Working People the Plight of Research Proposal

Excerpt from Research Proposal :

Thus, these two stories point out a variety of plights for the working person of the modernist time. First, they both suggest that socioeconomic status and occupational status is very closely tied to respect within the community. Without a good job, both stories imply, it is easy for one to be looked down upon in addition to being chastised. Second, the stories point out that working conditions can be so deplorable that they affect a person's mental and emotional functioning and characteristics. This certainly occurs in Abner's case, as he is driven to a violence that eventually kills him because of the work that he must do, toiling daily for those who have more wealth and power. For Krebs, too, the conditions of fighting as a soldier have so impaired his emotional and psychological faculties that he finds it difficult to assimilate into the society and the family that he once loved. Third and finally, both authors suggest a struggle between classes of people, a struggle that is ultimately tied to work environment. While Abner is undermined by the will of those who are more financially powerful than he is, Krebs's mother associates having a good job with being a part of God's kingdom and a responsible part of the community, suggesting that there are the good or positive members of the community and the negative ones, who do not have jobs. Thus, both stories suggest that working people in the United States have always had difficulties -- these among the most important.

But Faulkner's and Hemingway's implications would be little more than points of literary criticism had they not applied today. However, it is easy to see how some of the problems that existed within the American working world during the modernist period are still alive and well today. For instance, it is still true that occupation and socioeconomic status is closely tied with how one is perceived in society. People with jobs that earn them both money and respect are often viewed as greater contributors to society than those who make little money or who have jobs that gain them little respect. Some even identify themselves by their job titles, and in public, one's job can be a marker of status or importance. In addition, one's occupation is still associated with a person's mental and emotional faculties. This has become especially clear in today's financial crisis. People are beginning to loose sight of who they are and are even beginning to turn to violence -- like Krebs and Abner -- because they have lost their occupations. Finally, the struggle between the rich and the poor certainly still exists as the rich have access to resources like education and transportation that help them get ahead, while the poor struggle for these resources.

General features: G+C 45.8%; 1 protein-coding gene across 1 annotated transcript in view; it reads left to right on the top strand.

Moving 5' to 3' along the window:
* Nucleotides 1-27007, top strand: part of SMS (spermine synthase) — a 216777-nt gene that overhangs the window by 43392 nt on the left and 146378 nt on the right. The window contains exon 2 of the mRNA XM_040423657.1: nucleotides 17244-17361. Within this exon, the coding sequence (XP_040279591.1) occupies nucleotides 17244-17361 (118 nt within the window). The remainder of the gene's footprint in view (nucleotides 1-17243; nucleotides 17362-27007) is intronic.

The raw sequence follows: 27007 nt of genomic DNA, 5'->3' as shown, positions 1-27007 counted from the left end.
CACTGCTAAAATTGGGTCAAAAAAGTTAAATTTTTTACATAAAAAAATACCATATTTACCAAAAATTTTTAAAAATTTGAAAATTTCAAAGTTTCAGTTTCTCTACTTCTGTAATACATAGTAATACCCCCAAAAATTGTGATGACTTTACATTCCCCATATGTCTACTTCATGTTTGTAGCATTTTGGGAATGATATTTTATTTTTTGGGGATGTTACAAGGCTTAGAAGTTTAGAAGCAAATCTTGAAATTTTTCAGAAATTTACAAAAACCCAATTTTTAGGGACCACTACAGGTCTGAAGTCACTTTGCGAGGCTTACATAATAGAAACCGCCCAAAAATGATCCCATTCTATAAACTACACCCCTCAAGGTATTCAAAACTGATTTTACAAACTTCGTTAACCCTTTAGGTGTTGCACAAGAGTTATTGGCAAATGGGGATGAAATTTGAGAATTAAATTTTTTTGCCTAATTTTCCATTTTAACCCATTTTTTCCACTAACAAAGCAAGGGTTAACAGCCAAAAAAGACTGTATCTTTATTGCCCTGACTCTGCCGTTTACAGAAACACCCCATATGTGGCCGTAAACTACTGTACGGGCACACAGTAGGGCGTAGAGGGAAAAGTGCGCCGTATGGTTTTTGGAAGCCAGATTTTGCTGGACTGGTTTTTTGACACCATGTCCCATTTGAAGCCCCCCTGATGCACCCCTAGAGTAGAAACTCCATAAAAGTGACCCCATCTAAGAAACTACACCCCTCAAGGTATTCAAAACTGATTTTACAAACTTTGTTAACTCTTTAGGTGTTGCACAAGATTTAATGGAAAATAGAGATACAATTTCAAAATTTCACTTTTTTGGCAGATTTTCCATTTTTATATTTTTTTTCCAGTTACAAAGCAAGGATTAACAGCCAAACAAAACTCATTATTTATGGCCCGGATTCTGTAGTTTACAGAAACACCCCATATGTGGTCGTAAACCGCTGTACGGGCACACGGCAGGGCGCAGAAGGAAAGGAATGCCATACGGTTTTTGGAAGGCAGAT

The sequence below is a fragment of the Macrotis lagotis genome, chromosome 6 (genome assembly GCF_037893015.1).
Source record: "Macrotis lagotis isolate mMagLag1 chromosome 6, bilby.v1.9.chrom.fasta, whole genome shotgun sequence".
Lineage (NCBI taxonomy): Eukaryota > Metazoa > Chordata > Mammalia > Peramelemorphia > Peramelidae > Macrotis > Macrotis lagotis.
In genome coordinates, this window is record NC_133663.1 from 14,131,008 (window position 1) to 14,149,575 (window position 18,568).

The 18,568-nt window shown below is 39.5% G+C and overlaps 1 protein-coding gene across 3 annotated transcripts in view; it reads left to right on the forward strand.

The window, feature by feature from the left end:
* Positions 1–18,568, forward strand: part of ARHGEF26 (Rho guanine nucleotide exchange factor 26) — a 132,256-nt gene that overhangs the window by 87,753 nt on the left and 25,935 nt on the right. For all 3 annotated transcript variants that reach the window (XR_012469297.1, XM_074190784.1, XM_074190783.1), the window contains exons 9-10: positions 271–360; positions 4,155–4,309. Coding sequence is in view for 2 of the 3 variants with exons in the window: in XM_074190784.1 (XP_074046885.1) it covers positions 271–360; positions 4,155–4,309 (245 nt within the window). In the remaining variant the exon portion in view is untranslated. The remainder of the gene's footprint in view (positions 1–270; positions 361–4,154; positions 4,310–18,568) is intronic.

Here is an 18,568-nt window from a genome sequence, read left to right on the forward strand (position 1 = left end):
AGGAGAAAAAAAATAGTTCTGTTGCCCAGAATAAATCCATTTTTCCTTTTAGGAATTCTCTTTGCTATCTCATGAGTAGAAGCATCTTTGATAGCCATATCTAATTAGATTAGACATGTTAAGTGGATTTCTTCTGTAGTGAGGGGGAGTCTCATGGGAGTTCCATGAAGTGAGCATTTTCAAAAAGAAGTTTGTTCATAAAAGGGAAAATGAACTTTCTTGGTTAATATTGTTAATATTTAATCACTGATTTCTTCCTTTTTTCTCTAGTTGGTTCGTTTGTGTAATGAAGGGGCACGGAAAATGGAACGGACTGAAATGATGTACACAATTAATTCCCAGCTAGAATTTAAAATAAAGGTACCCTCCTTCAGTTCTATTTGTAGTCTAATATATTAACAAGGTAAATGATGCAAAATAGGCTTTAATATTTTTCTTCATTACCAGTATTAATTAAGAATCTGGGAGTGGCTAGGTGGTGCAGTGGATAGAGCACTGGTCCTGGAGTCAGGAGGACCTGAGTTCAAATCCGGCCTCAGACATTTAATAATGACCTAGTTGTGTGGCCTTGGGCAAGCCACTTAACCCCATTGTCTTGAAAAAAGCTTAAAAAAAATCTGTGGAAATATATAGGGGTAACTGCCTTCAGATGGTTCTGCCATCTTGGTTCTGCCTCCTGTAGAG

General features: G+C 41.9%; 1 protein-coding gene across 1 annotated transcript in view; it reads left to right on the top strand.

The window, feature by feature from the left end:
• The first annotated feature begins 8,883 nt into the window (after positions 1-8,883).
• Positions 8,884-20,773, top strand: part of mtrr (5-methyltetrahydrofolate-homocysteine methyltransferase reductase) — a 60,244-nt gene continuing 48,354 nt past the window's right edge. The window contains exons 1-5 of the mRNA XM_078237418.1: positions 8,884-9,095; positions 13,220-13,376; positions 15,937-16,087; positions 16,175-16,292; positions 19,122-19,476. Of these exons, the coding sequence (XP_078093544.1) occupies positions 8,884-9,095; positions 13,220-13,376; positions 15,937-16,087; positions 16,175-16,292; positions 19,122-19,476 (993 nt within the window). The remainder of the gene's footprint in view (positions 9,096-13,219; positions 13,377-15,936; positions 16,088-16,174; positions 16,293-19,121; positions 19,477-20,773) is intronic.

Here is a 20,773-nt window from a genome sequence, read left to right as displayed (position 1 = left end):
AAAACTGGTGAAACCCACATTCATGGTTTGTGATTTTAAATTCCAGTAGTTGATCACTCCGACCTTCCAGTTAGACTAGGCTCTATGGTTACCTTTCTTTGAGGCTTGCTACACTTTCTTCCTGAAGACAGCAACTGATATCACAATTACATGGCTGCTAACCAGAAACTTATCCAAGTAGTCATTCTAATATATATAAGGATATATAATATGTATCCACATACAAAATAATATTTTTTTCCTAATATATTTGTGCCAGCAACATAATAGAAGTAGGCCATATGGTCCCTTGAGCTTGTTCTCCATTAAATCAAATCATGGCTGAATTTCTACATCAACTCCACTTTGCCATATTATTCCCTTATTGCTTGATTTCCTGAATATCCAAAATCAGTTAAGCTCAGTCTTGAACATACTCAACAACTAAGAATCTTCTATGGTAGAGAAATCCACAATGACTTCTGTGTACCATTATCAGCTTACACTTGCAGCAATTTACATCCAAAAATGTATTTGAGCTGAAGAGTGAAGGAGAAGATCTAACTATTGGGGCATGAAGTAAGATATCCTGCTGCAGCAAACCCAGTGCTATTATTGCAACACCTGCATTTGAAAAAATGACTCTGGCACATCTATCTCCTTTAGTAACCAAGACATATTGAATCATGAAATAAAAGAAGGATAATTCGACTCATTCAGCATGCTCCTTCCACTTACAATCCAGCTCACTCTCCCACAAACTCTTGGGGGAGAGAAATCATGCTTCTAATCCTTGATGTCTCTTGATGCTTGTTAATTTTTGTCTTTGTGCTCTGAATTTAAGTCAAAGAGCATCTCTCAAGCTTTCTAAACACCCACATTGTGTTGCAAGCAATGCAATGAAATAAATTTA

Thus, these two modern stories shed a great deal of light on the importance and value of work in American society. While I believe my take on these stories is unique, since I see Abner's violence as frustrated by his work environment and Krebs' previous work as a soldier as an occupation, I believe that further study of these stories might persuade others to come to these same opinions. Personally, I can relate more to Abner's story than Krebs', as I have never served in a war. Abner, however, is rightly frustrated by a work situation that refuses to let him get ahead. He is always in the service of others, and is treated like cheap labor, which he probably is. Thus, he aims to get back at those who have everything, those he sees as preventing him from having nothing. Because I, too, have been trapped in a job that supported a hierarchy of those who are richer or powerful, I understand how Abner felt. An understanding of both of these characters, however, will help others to come to a deeper understanding of the relationship between work and value in the American society.

Works Cited

Faulkner, William. "Barn Burning." n.d. 30 March 2009.

Hemingway, Ernest. "A Soldier's Home." Department of Interdisciplinary Studies:

Virginia Tech. 1925. Virginia Tech. 30 March 2009.

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